In full confession I need to tell you that I don’t actually carry a purse. It’s more like a multifaceted survival kit.
It rivals the arsenal for a doomsday-prepper. This purse/tote/bail-out bag is roughly the size of a toddler, potentially should be on wheels, and, as I have discovered, is too large to fit in the overhead compartment of an airline. (Although, to be fair, if the plane went down, I’m fairly certain I would have everything needed to feed all passengers, create a triage, make a flotation device, signal an awaiting flight crew, and potentially land the plane!) My Kelly green oversized tote from Target holds everything … and I do mean e-v-e-r-y-t-h-i-n-g that I could possibly need for a day … ok, maybe a week, of anything life throws at me.
There is something very important you need to know about this bag. It is HEAVY! I mean, who doesn’t want to be prepared for the end of civilization, or a societal collapse, or mass medical emergencies, but must it come at the cost of a herniated disk or scoliosis? One day, when I’m old and tilted sideways, someone will ask me what happened and I will simply have to tell them that a purse did this to me.
In a moment of truthful honesty with myself … and my bag … I stared deeply into this over-prepared haversack and I felt the Holy Spirit gently whisper…Why do you carry around all of this stuff?
My first response was, of course: Well, I need it! I carry this bag because I want to be prepared for anything. I don’t want to be caught without something I need. I don’t want the rug to be pulled out from under me. I don’t want not to have what I need when I need it.
I am prepared to carry all of the responsibility for my life, no matter the weight it bears, because if not me then whom? As I stared into the compartments of my own preparedness, the truth slowly crept through me: I don’t trust anyone but myself.
As a Christian, this realization struck the vulnerable places of my faith. The familiar promises of Proverbs that I memorized long ago weighed on my being: “Trust in the Lord with all your heart, and lean not on your own understanding, in all your ways acknowledge Him, and He will direct your path” (Prov. 3:5-6). But, as Francis Chan writes in his book Crazy Love: “Much of our talk doesn’t match our lives. We say things like, ‘Trust in the Lord with all your heart,’ then we live and plan like we don’t believe God even exists. We try to set up our lives so everything will be fine even if God doesn’t come through. But true faith means holding nothing back. It means putting every hope in God’s fidelity to His promises.”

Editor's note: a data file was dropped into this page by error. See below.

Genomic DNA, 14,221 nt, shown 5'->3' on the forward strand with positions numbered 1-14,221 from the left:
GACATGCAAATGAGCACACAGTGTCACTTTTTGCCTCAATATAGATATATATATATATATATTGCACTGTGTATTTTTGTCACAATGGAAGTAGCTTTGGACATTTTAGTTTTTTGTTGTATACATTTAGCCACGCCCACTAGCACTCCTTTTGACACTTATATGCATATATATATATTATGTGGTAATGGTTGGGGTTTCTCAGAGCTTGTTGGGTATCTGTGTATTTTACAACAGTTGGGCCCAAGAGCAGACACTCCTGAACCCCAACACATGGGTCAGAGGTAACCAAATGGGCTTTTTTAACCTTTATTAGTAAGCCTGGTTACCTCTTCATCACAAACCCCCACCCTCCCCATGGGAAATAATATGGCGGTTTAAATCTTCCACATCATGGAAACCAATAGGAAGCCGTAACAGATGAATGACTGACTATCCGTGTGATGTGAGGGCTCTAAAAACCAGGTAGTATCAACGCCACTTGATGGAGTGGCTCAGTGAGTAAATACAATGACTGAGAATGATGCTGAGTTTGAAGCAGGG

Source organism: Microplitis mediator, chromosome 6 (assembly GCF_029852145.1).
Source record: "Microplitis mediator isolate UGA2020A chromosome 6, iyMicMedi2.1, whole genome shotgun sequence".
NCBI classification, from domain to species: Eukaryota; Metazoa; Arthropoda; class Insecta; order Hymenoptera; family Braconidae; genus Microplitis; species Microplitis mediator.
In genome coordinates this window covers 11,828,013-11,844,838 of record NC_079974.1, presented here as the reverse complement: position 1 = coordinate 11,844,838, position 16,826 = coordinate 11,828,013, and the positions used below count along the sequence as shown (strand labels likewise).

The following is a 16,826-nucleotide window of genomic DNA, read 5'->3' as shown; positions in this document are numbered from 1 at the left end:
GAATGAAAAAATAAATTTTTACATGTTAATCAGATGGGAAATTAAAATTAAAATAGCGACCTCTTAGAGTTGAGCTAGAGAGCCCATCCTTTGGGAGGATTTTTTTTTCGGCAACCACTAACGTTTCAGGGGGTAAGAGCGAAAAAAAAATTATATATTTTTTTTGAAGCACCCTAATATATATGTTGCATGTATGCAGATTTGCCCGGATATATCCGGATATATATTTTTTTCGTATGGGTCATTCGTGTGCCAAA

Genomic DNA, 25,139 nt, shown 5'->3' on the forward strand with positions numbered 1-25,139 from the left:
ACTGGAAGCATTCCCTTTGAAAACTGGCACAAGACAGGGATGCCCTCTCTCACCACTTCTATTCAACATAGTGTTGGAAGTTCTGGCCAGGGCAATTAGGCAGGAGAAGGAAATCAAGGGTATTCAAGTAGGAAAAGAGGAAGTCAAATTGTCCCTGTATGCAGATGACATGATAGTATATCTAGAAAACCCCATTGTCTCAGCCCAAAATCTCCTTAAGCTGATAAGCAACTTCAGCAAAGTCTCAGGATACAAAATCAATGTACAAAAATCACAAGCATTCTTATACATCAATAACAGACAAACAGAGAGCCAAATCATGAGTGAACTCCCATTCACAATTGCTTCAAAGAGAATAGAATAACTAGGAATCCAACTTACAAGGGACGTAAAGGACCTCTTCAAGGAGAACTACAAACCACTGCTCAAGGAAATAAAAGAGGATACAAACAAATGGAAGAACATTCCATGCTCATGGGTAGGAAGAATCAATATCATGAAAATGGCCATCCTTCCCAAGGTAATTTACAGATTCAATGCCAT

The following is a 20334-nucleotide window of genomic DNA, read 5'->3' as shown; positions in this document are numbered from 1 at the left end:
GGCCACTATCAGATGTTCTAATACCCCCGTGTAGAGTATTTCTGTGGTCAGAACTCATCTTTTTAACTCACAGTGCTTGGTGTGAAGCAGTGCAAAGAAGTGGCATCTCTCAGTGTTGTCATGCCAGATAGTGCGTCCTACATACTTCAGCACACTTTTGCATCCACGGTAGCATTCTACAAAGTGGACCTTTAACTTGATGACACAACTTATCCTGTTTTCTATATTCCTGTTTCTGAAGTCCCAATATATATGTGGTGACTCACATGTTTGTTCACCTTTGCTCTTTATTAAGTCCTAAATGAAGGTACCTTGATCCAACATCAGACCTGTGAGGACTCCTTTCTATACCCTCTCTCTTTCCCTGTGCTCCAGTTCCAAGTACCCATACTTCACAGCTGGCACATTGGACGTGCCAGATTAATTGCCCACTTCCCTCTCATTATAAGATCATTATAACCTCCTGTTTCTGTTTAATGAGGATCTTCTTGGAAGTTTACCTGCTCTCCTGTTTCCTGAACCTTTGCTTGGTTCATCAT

If we boil it all down – my bag, my purse, my life – what I’m really saying is: I don’t trust God to provide for me. If He “lets me down,” I can handle it. I’m in control and totally prepared. My life is comfortable as it is, without enough risk to make me vulnerable and just enough independence to make me autonomous. But this isn’t the way I was meant to live.
And if you are resonating with these words, friend, this isn’t the life the Lord designed for you either. It is contrary to the gospel. The cross of Christ demands my reliance on His sacrifice for not only the payment of my sin but then also the sufficiency of my everyday needs.
Yet, I often think I can do a better job at providing for my life. I believe I can control my circumstances if I am simply prepared and ready. And isn’t that what it’s really about? The trust that places my locus of control on me?
Don’t be fooled though – there is a trade off to self-reliance. By trusting in myself alone I strip myself of opportunities to trust God. I am blinded to the things the Lord may want to teach me, show me, or do for me because my plan supersedes His involvement.
The Lord has promised to be my Burden-Lifter (Matt 11:30), my Cross-Carrier (1 Pet 2:24), my Wound-Healer (Is 30:26), my Whole-Heart-Maker (Ps 86:11), and my Need-Provider (Phil 4:19). All of the things that He is provides for my actual needs. My heart-cries are answered in Jesus alone. My deep longing is satiated in Christ.
So maybe I should take a few things out of my bag. Go a little lighter for a season. And open myself to the gift of trust that awaits me by letting go of my compulsion to be prepared.
And maybe, just maybe, you’ll see me walking around one day … with a clutch!